Adam Clayton Powell, Jr. (November 29, 1908 – April 4, 1972) was a Baptist pastor and an American politician, who represented Harlem, New York City, in the United States House of Representatives (1945–71). He was the first person from New York of African-American descent to be elected to Congress, and the fourth African American from the North to be elected in the Post-Reconstruction Era after Oscar Stanton De Priest. He became a powerful national politician of the Democratic Party, re-elected numerous times and serving as a national spokesman on civil rights and social issues. He also urged presidents to support emerging nations in Africa and Asia as they gained independence after colonialism.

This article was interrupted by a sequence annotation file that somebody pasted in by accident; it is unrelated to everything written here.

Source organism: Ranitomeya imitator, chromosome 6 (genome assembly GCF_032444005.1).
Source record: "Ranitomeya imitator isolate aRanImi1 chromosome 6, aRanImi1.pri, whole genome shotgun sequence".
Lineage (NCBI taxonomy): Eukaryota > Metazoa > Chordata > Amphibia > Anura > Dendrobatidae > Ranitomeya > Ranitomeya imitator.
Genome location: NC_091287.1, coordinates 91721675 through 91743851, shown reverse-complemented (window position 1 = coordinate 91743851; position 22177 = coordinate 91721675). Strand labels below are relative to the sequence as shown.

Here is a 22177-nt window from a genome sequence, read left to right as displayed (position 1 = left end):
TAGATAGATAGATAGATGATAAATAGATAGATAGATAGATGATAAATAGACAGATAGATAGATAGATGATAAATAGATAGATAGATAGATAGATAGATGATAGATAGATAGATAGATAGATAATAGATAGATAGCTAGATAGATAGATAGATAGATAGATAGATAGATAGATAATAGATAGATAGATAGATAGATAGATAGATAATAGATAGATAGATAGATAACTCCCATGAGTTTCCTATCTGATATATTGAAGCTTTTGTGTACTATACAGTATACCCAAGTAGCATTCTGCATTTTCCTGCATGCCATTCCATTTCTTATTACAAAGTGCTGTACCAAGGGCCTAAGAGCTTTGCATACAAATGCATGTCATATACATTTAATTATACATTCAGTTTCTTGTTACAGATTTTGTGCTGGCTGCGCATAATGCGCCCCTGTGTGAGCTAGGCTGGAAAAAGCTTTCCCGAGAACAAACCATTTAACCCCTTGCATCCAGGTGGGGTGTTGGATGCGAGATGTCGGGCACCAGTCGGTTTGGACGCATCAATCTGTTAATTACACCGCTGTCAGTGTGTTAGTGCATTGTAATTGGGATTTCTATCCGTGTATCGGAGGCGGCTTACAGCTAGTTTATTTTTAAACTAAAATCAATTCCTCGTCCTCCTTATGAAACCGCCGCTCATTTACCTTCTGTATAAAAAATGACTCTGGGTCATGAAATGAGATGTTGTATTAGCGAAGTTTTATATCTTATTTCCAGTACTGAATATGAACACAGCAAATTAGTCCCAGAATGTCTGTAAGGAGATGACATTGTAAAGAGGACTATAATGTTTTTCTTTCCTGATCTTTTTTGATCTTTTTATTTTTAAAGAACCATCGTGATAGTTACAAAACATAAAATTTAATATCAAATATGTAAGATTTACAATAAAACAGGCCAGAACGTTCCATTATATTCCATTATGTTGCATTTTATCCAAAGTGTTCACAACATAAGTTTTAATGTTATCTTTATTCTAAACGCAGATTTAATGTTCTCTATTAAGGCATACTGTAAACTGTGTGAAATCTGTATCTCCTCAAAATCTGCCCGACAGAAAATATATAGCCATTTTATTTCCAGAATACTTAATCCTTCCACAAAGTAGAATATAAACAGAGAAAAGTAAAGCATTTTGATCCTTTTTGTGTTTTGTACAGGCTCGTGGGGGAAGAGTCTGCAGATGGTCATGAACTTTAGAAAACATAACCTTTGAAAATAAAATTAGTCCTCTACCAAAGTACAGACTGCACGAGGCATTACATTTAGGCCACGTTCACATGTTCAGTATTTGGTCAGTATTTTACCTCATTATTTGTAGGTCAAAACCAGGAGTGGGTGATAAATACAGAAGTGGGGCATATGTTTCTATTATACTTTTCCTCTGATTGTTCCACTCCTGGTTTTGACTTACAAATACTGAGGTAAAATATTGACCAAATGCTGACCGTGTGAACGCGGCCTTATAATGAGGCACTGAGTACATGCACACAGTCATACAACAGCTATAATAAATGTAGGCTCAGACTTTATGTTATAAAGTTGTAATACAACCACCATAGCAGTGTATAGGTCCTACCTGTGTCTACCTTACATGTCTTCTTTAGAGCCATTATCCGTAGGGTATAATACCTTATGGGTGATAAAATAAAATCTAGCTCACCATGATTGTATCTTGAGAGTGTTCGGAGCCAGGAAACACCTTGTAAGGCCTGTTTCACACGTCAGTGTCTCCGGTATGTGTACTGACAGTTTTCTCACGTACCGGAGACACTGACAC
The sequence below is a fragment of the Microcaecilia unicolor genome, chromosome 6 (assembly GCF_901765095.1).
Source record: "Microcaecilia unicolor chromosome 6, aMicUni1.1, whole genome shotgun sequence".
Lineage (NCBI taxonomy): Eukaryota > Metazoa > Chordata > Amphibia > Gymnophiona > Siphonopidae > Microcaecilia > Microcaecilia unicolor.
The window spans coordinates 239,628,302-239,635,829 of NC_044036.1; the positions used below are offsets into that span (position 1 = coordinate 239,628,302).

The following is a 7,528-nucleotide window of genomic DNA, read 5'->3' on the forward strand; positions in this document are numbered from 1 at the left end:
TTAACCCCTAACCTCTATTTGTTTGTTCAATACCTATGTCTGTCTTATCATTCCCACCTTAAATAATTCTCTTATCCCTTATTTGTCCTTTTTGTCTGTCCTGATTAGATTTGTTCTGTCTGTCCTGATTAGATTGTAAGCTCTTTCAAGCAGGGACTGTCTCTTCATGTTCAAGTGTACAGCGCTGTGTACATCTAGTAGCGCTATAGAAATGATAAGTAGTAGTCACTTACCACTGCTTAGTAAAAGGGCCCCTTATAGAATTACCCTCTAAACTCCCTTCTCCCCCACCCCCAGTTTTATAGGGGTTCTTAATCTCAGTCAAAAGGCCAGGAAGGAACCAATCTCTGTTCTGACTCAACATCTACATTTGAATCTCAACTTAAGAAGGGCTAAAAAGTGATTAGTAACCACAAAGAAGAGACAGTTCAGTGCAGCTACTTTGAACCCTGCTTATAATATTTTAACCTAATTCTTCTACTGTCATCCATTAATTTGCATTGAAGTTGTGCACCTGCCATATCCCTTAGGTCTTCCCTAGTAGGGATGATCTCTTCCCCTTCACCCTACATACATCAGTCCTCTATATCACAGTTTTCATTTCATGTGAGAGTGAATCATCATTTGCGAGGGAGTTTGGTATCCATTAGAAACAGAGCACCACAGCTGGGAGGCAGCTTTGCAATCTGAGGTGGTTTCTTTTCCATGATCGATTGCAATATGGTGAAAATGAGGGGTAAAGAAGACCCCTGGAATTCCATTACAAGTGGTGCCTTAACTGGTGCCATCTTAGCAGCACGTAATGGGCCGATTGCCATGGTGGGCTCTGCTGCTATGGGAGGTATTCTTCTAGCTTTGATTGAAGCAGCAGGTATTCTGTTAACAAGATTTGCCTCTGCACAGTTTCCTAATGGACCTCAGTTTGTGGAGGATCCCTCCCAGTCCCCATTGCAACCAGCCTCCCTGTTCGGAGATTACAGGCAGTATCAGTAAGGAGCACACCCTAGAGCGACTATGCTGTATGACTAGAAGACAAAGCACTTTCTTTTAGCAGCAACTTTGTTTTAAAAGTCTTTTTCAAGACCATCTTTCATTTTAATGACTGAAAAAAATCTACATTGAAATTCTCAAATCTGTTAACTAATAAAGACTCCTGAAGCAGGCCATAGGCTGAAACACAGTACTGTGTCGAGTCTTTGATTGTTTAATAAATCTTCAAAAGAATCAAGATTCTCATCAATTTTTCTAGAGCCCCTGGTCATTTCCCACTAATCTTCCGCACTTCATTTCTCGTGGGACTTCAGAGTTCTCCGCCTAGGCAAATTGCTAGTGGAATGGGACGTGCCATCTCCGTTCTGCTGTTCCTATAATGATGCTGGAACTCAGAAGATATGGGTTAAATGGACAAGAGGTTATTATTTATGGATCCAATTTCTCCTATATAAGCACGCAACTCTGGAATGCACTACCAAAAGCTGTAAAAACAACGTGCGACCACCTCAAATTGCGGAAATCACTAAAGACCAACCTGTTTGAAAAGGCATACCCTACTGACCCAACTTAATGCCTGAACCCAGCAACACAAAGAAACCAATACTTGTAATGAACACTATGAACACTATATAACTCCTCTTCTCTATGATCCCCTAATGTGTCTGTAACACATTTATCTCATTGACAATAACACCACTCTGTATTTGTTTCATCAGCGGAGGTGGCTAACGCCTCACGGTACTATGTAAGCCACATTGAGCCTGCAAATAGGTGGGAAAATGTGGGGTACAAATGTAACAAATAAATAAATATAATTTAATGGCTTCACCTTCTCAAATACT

In 1961, after sixteen years in the House, Powell became chairman of the Education and Labor Committee, the most powerful position held by an African American in Congress. As Chairman, he supported the passage of important social legislation under presidents John F. Kennedy and Lyndon B. Johnson. Following allegations of corruption, in 1967 Powell was excluded from his seat by Democratic Representatives-elect of the 90th Congress, but he was re-elected and regained the seat in a 1969 United States Supreme Court ruling in Powell v. McCormack.5